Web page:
New Adventures in Hi-Fi
The only surprise greater than the apparitional appearance of Iron & Wine’s The Creek Drank the Cradle in 2002—figuratively out of nowhere, literally out of Florida—was that its more ambitious follow-up, Our Endless Numbered Days, was just as spellbinding and affecting. Sam Beam’s acclimation to a professional studio showed no signs of motion sickness; sharp production and spacious arrangements replaced the lo-fi bedroom charm, but Beam’s folk-blues poetics were not compromised.
Roughly one year since the release of Our Endless Numbered Days comes Woman King, an EP that continues the steady progression away from Creek‘s four-tracked solitude, logically picking up where its predecessor left off. While it incorporates more instrumentation than any other Iron & Wine effort, it does so sparingly: Beam, again with producer Brian Deck, shades the edges of his understated songs with caution, as if they physically possess a handmade fragility. The opening title track is built on shellacked percussion, a bone-toned, forested inversion of Johnny Cash’s boom-chicka-boom rhythm. The song’s relentless palpitations are that of “Mrs. Robinson” dragged through a swamp: clack, boom, clack, fuzzy bass, throaty slide guitar, steam ushered from a wooden train. Likewise, “Freedom Hangs Like Heaven” surrounds its bluesy acoustic riff with piano, banjo, and a commotion of percussive sticks; it’s uncluttered but urgent, flirting with the concept of a boiling point but never reaching it. Like a Creek song Windexed and held up to the light, “Jezebel” is a gorgeous stitch of clicking stringed things, moving with the steady precision of time. Congas add punctuation to the clip-clop equestrian gait of “Gray Stables”, its balance hanging in the steady hands of violin and sustained feedback; the closer “Evening on the Ground (Lilith’s Song)” suggests an oncoming tempest with a stirring of instruments, a swirling of sound—even (gasp!) distorted guitar.
Beam’s spruced-up and increasingly involved multi-tracking is not a gentrification of Iron & Wine’s sound. As always, the focal point is Beam’s mature and mysterious songwriting, a style that keeps one foot in a shared lore and the other in a personal history. If Our Endless Numbered Days proved, among other things, that Creek wasn’t a fluke, then Woman King puts Iron & Wine’s handprints in cement as the greatest of this decade’s folkologists. Woman King‘s songs are all musings on or portraits of female archetypes, but they’re more noteworthy for Beam’s signature touches: impeccable imagery; evocations of nature and religion; hushed, poetic couplets that simply have no peer. Woman King‘s visual palette (Beam used to teach cinematography) is reflective, knowing, sympathetic, curt, and wholly recognizable. Beam can be a tender imagist (“Mary, carry your babe / Bound up tight like lips around a whimper”), brooding impressionist (“Blackbird claw / Raven wing / Under the red sun”), deferential defeatist (“She was born to be the woman we could blame / Make me a beast half as brave, I’d be the same”), and blunt realist (“We were born to fuck each other / One way or another”). Woman King is, in essence, the sound of a songwriter with an intuitive grasp on his craft, swiftly acknowledging the studio’s crucial supporting role in his songs’ structure and rearing.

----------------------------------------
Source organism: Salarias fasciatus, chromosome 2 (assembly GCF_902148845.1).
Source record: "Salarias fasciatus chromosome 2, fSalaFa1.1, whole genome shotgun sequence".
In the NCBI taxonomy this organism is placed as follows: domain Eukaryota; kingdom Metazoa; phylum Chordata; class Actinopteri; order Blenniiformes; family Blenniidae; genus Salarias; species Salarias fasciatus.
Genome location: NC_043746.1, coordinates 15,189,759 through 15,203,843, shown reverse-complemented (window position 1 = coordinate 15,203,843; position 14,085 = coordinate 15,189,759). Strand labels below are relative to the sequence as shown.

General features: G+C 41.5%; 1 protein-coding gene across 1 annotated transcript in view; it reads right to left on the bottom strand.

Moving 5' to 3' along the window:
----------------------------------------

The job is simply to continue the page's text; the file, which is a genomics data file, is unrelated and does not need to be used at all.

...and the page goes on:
Where Iron & Wine’s other EP, 2003’s The Sea & the Rhythm, was a collection of songs recorded at the same time as Creek, Woman King‘s tracklisting is culled from entirely new sessions at Deck’s Engine Studios. Don’t be fooled by Woman King‘s length; its hypnotic 24 minutes are so strong that they have the tendency to feel even more essential than Our Endless Numbered Days’ humble runtime. Beam’s choice to issue Woman King as an EP rather than a full-length is, like his songwriting, an exercise in patience and restraint. A wise choice at that, for Woman King is just about as good as it gets—proof that Beam’s days are indeed endlessly numbered.
// Sound Affects
"The man whose songs were recorded by Johnny Cash, Alan Jackson, Ricky Skaggs, David Allan Coe, The Highwaymen, and countless others succumbs to time’s cruel cue that the only token of permanence we have to offer are the effects of shared moments and memories.READ the article